Obesity and the Pregnant Woman
Theresa Sprague weighed 225 pounds when she conceived twins. Though her size put her at a higher risk for serious complications, luckily she didn't end up having health problems. But she did have a lot of anxiety: Sprague wasn't able to hear her babies' heartbeats until she was halfway through her pregnancy -- not at the usual 10 to 12 weeks -- because sound waves don't travel well through fatty tissue. An ultrasound helped ease her worries a little, but her extra body mass also made it difficult to get a good image of the babies. When Sprague delivered her sons at 38 weeks gestation, the mom from Maryland, New York, breathed a big sigh of relief.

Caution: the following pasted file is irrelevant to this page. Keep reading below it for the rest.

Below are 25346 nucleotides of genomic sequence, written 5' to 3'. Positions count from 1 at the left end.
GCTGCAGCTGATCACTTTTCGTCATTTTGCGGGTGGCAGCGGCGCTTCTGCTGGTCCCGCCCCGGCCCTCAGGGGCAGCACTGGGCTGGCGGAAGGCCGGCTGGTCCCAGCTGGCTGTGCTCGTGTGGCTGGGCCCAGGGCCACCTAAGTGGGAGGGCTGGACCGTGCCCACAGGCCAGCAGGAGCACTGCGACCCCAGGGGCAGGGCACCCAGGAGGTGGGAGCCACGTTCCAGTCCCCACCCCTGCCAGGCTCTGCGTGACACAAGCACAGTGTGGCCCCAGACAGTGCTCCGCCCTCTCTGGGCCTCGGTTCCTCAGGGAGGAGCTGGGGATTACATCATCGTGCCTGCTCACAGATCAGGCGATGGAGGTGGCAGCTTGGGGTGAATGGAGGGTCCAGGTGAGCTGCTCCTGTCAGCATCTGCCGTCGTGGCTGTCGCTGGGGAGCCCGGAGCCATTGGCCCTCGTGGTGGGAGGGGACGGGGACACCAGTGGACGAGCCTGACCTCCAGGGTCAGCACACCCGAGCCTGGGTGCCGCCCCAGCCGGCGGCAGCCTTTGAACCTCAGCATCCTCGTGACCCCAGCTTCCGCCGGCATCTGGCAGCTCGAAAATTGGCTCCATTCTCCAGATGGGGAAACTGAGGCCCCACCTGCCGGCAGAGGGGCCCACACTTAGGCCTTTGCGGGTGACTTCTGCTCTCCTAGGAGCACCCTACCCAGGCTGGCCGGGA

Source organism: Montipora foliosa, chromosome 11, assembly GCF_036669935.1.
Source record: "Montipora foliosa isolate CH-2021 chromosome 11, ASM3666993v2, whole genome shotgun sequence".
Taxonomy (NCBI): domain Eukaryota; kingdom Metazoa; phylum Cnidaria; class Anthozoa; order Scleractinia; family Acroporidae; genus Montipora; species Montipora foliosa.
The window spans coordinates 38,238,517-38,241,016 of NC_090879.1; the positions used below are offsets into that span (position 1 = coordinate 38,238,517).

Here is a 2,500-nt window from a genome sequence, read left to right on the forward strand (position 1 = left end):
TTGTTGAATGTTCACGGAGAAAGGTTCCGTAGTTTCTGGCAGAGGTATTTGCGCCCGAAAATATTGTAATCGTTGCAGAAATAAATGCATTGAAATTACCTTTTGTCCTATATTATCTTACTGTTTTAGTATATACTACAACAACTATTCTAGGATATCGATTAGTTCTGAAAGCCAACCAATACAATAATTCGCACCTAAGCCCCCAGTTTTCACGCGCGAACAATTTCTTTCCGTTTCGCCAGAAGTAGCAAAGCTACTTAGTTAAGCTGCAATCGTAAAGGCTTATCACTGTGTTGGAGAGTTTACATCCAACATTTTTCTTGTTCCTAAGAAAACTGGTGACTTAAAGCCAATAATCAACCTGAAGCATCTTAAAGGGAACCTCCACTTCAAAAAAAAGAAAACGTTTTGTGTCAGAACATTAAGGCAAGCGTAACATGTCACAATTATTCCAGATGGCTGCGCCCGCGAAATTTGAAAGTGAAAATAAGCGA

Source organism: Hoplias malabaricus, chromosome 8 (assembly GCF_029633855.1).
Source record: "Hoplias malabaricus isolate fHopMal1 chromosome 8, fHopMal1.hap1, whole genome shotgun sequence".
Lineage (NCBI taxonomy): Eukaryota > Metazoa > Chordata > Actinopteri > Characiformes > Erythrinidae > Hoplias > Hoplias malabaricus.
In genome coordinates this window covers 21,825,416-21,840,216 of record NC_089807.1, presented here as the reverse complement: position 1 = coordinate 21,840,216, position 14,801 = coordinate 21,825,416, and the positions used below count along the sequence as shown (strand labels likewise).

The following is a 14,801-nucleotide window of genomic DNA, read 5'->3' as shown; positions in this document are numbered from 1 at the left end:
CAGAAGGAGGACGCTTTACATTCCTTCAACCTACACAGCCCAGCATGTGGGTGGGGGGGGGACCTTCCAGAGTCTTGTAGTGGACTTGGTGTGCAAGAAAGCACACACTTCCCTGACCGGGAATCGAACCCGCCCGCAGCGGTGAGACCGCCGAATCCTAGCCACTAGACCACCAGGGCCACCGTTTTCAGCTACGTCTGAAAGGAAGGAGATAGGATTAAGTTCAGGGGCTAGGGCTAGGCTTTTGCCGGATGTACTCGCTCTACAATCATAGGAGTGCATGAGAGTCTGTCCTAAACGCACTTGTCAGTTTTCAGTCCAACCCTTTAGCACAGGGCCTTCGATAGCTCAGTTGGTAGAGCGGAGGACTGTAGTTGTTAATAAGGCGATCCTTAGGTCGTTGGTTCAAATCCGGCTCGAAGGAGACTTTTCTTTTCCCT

More than half of women ages 20 to 44 are overweight, and of those, nearly a third are obese, according to the Centers for Disease Control and Prevention. Overweight women are already more likely to have health complications -- but pregnancy increases the risks for both mother and baby. "Obesity is a disease, and as with many diseases, there's a greater chance of problems during pregnancy," says Vivian Dickerson, MD, director of women's healthcare and programs at Hoag Memorial Hospital, in Newport Beach, California.
Doctors aren't as concerned about what your scale says as they are about your body mass index (BMI), an estimate of body fat based on weight and height (calculate yours at parents.com/BMI). But a high BMI doesn't necessarily mean you're going to have medical issues: Many plus-size moms have problem-free pregnancies. Weight is a number just like maternal age. "Being older than 35 places some women at higher risk for problems, but most do just fine," says Dr. Dickerson. The same holds true for overweight women. Knowing what to watch out for if you're plus-size and pregnant is the first step to having a healthy nine months.